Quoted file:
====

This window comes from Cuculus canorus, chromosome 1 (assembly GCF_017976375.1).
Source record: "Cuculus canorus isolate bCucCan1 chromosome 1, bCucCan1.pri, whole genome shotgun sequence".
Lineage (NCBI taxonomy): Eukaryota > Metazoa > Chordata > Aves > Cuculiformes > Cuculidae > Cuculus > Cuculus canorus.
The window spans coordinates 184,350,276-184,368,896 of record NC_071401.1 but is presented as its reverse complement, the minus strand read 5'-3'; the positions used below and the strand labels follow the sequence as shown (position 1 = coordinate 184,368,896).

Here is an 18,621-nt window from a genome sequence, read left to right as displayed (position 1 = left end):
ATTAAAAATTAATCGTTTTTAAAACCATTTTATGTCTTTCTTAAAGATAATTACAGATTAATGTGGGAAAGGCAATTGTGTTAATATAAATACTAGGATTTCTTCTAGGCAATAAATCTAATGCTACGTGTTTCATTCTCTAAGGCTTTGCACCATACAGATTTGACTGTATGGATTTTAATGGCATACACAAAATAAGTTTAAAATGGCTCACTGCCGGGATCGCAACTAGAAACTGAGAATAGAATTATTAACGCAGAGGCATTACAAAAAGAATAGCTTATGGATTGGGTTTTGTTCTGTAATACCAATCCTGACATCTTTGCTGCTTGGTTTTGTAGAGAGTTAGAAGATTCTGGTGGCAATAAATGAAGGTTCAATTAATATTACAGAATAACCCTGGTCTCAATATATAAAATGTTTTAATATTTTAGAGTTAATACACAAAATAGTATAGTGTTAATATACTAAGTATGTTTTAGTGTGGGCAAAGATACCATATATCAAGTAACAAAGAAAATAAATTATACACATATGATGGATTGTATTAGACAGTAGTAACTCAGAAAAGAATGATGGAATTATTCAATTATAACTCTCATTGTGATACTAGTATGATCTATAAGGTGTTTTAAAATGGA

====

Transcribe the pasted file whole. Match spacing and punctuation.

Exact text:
This window comes from Cuculus canorus, chromosome 1 (assembly GCF_017976375.1).
Source record: "Cuculus canorus isolate bCucCan1 chromosome 1, bCucCan1.pri, whole genome shotgun sequence".
Lineage (NCBI taxonomy): Eukaryota > Metazoa > Chordata > Aves > Cuculiformes > Cuculidae > Cuculus > Cuculus canorus.
The window spans coordinates 184,350,276-184,368,896 of record NC_071401.1 but is presented as its reverse complement, the minus strand read 5'-3'; the positions used below and the strand labels follow the sequence as shown (position 1 = coordinate 184,368,896).

Here is an 18,621-nt window from a genome sequence, read left to right as displayed (position 1 = left end):
ATTAAAAATTAATCGTTTTTAAAACCATTTTATGTCTTTCTTAAAGATAATTACAGATTAATGTGGGAAAGGCAATTGTGTTAATATAAATACTAGGATTTCTTCTAGGCAATAAATCTAATGCTACGTGTTTCATTCTCTAAGGCTTTGCACCATACAGATTTGACTGTATGGATTTTAATGGCATACACAAAATAAGTTTAAAATGGCTCACTGCCGGGATCGCAACTAGAAACTGAGAATAGAATTATTAACGCAGAGGCATTACAAAAAGAATAGCTTATGGATTGGGTTTTGTTCTGTAATACCAATCCTGACATCTTTGCTGCTTGGTTTTGTAGAGAGTTAGAAGATTCTGGTGGCAATAAATGAAGGTTCAATTAATATTACAGAATAACCCTGGTCTCAATATATAAAATGTTTTAATATTTTAGAGTTAATACACAAAATAGTATAGTGTTAATATACTAAGTATGTTTTAGTGTGGGCAAAGATACCATATATCAAGTAACAAAGAAAATAAATTATACACATATGATGGATTGTATTAGACAGTAGTAACTCAGAAAAGAATGATGGAATTATTCAATTATAACTCTCATTGTGATACTAGTATGATCTATAAGGTGTTTTAAAATGGA